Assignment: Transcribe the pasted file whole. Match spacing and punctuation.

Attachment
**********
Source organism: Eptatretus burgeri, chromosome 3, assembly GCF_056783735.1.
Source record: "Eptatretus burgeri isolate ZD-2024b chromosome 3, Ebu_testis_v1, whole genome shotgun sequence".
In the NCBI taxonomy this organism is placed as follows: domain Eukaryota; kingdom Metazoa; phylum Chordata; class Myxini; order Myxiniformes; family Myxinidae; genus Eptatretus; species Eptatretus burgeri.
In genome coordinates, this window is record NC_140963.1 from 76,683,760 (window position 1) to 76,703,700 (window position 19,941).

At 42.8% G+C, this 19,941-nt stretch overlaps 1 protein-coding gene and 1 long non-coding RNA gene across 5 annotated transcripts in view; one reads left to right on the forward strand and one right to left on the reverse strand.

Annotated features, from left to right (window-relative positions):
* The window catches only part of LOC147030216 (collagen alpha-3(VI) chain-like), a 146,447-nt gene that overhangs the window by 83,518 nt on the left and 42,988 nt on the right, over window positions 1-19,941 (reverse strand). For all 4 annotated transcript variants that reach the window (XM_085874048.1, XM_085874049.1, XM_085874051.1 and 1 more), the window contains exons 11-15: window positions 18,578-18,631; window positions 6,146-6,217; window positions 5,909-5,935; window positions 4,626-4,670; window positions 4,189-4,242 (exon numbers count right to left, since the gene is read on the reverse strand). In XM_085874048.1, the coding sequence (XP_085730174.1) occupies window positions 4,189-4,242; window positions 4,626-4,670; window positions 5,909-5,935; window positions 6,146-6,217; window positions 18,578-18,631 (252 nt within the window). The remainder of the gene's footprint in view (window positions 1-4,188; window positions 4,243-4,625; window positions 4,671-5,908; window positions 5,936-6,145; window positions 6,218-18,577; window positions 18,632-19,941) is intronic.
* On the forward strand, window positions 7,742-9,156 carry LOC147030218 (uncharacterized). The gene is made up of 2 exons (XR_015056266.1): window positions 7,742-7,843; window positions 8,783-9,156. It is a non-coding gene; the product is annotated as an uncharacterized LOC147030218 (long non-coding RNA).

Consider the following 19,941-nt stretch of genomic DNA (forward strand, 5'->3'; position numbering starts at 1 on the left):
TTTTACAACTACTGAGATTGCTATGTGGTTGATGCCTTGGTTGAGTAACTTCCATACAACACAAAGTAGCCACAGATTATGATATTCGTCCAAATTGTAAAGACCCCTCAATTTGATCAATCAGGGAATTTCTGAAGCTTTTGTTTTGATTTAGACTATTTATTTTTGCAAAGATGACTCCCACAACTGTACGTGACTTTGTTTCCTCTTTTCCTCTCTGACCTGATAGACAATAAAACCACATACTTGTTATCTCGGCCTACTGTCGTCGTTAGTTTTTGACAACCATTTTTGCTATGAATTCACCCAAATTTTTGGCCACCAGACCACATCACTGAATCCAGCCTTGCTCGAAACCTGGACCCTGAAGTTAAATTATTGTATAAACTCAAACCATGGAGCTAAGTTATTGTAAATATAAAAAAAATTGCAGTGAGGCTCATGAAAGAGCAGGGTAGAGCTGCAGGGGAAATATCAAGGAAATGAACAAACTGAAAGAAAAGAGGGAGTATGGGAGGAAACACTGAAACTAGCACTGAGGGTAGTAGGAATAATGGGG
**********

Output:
Source organism: Eptatretus burgeri, chromosome 3, assembly GCF_056783735.1.
Source record: "Eptatretus burgeri isolate ZD-2024b chromosome 3, Ebu_testis_v1, whole genome shotgun sequence".
In the NCBI taxonomy this organism is placed as follows: domain Eukaryota; kingdom Metazoa; phylum Chordata; class Myxini; order Myxiniformes; family Myxinidae; genus Eptatretus; species Eptatretus burgeri.
In genome coordinates, this window is record NC_140963.1 from 76,683,760 (window position 1) to 76,703,700 (window position 19,941).

At 42.8% G+C, this 19,941-nt stretch overlaps 1 protein-coding gene and 1 long non-coding RNA gene across 5 annotated transcripts in view; one reads left to right on the forward strand and one right to left on the reverse strand.

Annotated features, from left to right (window-relative positions):
* The window catches only part of LOC147030216 (collagen alpha-3(VI) chain-like), a 146,447-nt gene that overhangs the window by 83,518 nt on the left and 42,988 nt on the right, over window positions 1-19,941 (reverse strand). For all 4 annotated transcript variants that reach the window (XM_085874048.1, XM_085874049.1, XM_085874051.1 and 1 more), the window contains exons 11-15: window positions 18,578-18,631; window positions 6,146-6,217; window positions 5,909-5,935; window positions 4,626-4,670; window positions 4,189-4,242 (exon numbers count right to left, since the gene is read on the reverse strand). In XM_085874048.1, the coding sequence (XP_085730174.1) occupies window positions 4,189-4,242; window positions 4,626-4,670; window positions 5,909-5,935; window positions 6,146-6,217; window positions 18,578-18,631 (252 nt within the window). The remainder of the gene's footprint in view (window positions 1-4,188; window positions 4,243-4,625; window positions 4,671-5,908; window positions 5,936-6,145; window positions 6,218-18,577; window positions 18,632-19,941) is intronic.
* On the forward strand, window positions 7,742-9,156 carry LOC147030218 (uncharacterized). The gene is made up of 2 exons (XR_015056266.1): window positions 7,742-7,843; window positions 8,783-9,156. It is a non-coding gene; the product is annotated as an uncharacterized LOC147030218 (long non-coding RNA).

Consider the following 19,941-nt stretch of genomic DNA (forward strand, 5'->3'; position numbering starts at 1 on the left):
TTTTACAACTACTGAGATTGCTATGTGGTTGATGCCTTGGTTGAGTAACTTCCATACAACACAAAGTAGCCACAGATTATGATATTCGTCCAAATTGTAAAGACCCCTCAATTTGATCAATCAGGGAATTTCTGAAGCTTTTGTTTTGATTTAGACTATTTATTTTTGCAAAGATGACTCCCACAACTGTACGTGACTTTGTTTCCTCTTTTCCTCTCTGACCTGATAGACAATAAAACCACATACTTGTTATCTCGGCCTACTGTCGTCGTTAGTTTTTGACAACCATTTTTGCTATGAATTCACCCAAATTTTTGGCCACCAGACCACATCACTGAATCCAGCCTTGCTCGAAACCTGGACCCTGAAGTTAAATTATTGTATAAACTCAAACCATGGAGCTAAGTTATTGTAAATATAAAAAAAATTGCAGTGAGGCTCATGAAAGAGCAGGGTAGAGCTGCAGGGGAAATATCAAGGAAATGAACAAACTGAAAGAAAAGAGGGAGTATGGGAGGAAACACTGAAACTAGCACTGAGGGTAGTAGGAATAATGGGG